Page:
Teenagers dining in a restaurant looking at their mobile phones.

Is the 'Mobile Mindset' Making Your Teen Self-Centered?

by Screen Time Team on 08/08/2018
Teenager standing outside using his mobile phone.

Phones constantly demand our attention, no matter where we are.

Me First, Me Last, Me Always
Part of the problem is teens and kids are just naturally more prone to smartphone addiction. At their worst, smartphones are designed to relentlessly demand our attention with alerts, texts, calls, notifications and hosts of other ways to pull you away from whatever you’re doing in the real world and go back to the phone. Device use is particularly tempting in awkward social situations, and we can all agree that being a teen means encountering plenty of those.
The problem, of course, is over time, humans may become less interesting to kids than the various pings and dings a smartphone offers up. It’s a question of punching through the world that smartphones present, and getting your teens to consider their actions in a broader context. Or, of course, keep device dependency from happening in the first place.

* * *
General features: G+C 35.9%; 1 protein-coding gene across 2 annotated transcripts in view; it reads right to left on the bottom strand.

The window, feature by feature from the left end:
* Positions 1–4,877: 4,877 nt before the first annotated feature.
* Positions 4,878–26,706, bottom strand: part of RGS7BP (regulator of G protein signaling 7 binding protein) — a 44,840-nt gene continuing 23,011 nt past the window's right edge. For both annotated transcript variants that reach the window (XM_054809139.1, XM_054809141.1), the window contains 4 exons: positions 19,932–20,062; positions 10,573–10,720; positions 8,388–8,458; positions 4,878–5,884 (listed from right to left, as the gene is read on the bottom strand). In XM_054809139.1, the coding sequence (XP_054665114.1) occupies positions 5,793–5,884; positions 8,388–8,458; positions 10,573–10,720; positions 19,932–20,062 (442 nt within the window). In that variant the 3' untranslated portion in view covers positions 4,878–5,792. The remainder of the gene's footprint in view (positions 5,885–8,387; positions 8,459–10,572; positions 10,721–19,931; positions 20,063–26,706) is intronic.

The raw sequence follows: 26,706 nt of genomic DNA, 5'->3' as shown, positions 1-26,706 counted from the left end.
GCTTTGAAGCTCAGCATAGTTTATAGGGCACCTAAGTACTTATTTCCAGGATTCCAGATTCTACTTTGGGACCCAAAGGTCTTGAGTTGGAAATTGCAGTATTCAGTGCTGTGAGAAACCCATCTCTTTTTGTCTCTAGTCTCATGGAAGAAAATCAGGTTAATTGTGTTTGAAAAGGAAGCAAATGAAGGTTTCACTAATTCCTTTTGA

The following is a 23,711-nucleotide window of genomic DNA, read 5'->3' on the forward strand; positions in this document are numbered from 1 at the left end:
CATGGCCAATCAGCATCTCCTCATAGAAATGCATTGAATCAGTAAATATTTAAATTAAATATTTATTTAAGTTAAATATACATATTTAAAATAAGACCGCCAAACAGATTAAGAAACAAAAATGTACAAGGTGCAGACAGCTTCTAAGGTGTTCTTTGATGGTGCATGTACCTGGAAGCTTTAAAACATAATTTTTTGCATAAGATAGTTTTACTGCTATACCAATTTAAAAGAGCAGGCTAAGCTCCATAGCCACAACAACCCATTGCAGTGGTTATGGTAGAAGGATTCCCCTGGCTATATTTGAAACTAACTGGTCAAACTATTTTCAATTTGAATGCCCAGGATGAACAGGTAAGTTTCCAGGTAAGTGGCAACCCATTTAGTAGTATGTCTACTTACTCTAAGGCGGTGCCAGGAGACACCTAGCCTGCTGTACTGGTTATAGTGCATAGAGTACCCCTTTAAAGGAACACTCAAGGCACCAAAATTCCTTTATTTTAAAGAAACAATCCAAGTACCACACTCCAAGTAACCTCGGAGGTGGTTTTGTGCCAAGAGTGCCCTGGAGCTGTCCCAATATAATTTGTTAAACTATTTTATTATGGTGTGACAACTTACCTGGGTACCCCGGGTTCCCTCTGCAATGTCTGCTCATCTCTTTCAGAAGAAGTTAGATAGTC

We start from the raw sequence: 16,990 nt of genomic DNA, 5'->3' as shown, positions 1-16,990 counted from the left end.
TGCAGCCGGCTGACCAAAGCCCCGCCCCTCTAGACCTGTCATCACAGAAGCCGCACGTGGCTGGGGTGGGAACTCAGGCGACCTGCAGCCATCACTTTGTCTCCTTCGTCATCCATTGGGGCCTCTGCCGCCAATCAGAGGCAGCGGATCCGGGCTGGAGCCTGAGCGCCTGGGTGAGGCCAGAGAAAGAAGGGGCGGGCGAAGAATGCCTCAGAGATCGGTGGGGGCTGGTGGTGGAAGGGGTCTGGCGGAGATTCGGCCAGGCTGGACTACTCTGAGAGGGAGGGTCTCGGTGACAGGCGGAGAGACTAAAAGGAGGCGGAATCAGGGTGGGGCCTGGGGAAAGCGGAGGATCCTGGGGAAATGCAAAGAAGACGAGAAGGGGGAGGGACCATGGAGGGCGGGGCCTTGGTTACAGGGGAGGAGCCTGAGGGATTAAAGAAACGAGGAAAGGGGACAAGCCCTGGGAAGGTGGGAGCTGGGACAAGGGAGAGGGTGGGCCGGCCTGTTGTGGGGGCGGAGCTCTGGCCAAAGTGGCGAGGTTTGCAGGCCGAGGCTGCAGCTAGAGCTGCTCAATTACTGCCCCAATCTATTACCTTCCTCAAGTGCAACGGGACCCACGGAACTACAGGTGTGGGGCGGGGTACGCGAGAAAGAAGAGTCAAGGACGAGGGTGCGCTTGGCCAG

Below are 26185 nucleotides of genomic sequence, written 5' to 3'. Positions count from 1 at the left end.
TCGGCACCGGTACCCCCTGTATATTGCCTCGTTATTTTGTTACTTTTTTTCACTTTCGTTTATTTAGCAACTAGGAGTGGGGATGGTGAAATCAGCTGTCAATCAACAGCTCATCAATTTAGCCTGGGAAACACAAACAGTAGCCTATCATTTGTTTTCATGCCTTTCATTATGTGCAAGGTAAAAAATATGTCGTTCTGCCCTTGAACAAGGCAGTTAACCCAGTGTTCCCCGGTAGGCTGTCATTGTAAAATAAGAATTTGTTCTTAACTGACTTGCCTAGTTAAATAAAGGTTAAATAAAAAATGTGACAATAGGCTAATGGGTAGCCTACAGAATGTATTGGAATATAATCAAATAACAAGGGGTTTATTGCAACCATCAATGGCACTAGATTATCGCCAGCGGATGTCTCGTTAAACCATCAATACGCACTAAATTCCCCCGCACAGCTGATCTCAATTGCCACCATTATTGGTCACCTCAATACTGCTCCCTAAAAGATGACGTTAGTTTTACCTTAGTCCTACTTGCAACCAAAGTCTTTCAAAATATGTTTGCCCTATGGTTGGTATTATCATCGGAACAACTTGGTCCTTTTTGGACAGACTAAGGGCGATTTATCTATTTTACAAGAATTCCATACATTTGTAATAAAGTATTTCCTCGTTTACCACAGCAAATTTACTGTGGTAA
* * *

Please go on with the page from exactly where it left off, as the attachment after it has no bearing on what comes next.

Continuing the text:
Teenagers dining in a restaurant looking at their mobile phones.

Phones can distract from anyone, for any reason.

Popping The Bubble
Parental control software is a common way to keep the “self-centered” bubble from forming. Strictly limiting what apps kids can use and when they can use them will address the problem from one direction.
In addition, teach your kids, or have them teach you, how to go into an app or a settings menu and shut off unnecessary notifications, such as game alerts and “reminder” notifications from social media networks that want your time. Explain to them why these apps do this, namely to get your attention so you’ll look at ads. The good thing about these forms of manipulation is that once you’re aware of them, you can push them away easily.
Similarly, when you install parental control software, your kids should understand both why you have installed it, and the rules around the software. Rules like “no phones after bedtime” or “phones for homework use only after school” shouldn’t just be coded into the phone, but clearly articulated for your kids, with punishments made clear if they break the rules.
And remember, finally, that not all apps and games are bad. Some games are designed to bring groups of friends together in real life, such as Pokemon Go, while other apps allow kids to discuss their social situations with friends in a healthy way. You should talk with your kids about how they use their phones and who they’re interacting with. If the rules are clear and you’re involved, then you’re setting them on the right track to a healthy online/offline balance. To learn more about parental control and software that supports it, check out the Screen Time app.

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